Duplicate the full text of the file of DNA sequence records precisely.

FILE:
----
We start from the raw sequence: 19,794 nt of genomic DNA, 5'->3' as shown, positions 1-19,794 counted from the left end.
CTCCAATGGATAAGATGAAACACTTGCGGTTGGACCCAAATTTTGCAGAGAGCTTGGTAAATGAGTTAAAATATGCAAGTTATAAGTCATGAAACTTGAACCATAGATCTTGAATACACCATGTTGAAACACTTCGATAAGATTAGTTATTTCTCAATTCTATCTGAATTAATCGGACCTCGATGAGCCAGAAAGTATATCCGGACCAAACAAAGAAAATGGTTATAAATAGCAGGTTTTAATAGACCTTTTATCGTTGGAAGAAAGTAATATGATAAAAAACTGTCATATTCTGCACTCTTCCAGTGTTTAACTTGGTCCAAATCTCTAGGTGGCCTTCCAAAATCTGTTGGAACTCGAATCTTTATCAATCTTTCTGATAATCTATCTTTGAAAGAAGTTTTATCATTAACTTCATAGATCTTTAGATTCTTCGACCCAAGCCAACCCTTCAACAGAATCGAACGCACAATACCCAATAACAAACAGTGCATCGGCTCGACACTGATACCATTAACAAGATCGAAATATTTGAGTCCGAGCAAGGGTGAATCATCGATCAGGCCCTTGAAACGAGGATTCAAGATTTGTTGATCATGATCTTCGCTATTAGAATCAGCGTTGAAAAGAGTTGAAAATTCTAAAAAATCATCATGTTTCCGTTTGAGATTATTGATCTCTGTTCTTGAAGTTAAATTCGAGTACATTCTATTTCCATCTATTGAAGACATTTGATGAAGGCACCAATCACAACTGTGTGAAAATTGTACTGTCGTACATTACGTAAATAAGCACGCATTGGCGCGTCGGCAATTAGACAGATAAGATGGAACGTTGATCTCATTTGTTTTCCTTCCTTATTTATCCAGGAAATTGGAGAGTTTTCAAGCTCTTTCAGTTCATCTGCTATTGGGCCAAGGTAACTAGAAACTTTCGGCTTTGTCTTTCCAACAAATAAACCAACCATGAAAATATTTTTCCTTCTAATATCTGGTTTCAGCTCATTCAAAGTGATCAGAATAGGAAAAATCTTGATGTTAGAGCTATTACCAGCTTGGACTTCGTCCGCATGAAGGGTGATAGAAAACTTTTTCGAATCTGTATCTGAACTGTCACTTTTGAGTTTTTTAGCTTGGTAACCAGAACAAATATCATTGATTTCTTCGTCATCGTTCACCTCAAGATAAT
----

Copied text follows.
We start from the raw sequence: 19,794 nt of genomic DNA, 5'->3' as shown, positions 1-19,794 counted from the left end.
CTCCAATGGATAAGATGAAACACTTGCGGTTGGACCCAAATTTTGCAGAGAGCTTGGTAAATGAGTTAAAATATGCAAGTTATAAGTCATGAAACTTGAACCATAGATCTTGAATACACCATGTTGAAACACTTCGATAAGATTAGTTATTTCTCAATTCTATCTGAATTAATCGGACCTCGATGAGCCAGAAAGTATATCCGGACCAAACAAAGAAAATGGTTATAAATAGCAGGTTTTAATAGACCTTTTATCGTTGGAAGAAAGTAATATGATAAAAAACTGTCATATTCTGCACTCTTCCAGTGTTTAACTTGGTCCAAATCTCTAGGTGGCCTTCCAAAATCTGTTGGAACTCGAATCTTTATCAATCTTTCTGATAATCTATCTTTGAAAGAAGTTTTATCATTAACTTCATAGATCTTTAGATTCTTCGACCCAAGCCAACCCTTCAACAGAATCGAACGCACAATACCCAATAACAAACAGTGCATCGGCTCGACACTGATACCATTAACAAGATCGAAATATTTGAGTCCGAGCAAGGGTGAATCATCGATCAGGCCCTTGAAACGAGGATTCAAGATTTGTTGATCATGATCTTCGCTATTAGAATCAGCGTTGAAAAGAGTTGAAAATTCTAAAAAATCATCATGTTTCCGTTTGAGATTATTGATCTCTGTTCTTGAAGTTAAATTCGAGTACATTCTATTTCCATCTATTGAAGACATTTGATGAAGGCACCAATCACAACTGTGTGAAAATTGTACTGTCGTACATTACGTAAATAAGCACGCATTGGCGCGTCGGCAATTAGACAGATAAGATGGAACGTTGATCTCATTTGTTTTCCTTCCTTATTTATCCAGGAAATTGGAGAGTTTTCAAGCTCTTTCAGTTCATCTGCTATTGGGCCAAGGTAACTAGAAACTTTCGGCTTTGTCTTTCCAACAAATAAACCAACCATGAAAATATTTTTCCTTCTAATATCTGGTTTCAGCTCATTCAAAGTGATCAGAATAGGAAAAATCTTGATGTTAGAGCTATTACCAGCTTGGACTTCGTCCGCATGAAGGGTGATAGAAAACTTTTTCGAATCTGTATCTGAACTGTCACTTTTGAGTTTTTTAGCTTGGTAACCAGAACAAATATCATTGATTTCTTCGTCATCGTTCACCTCAAGATAAT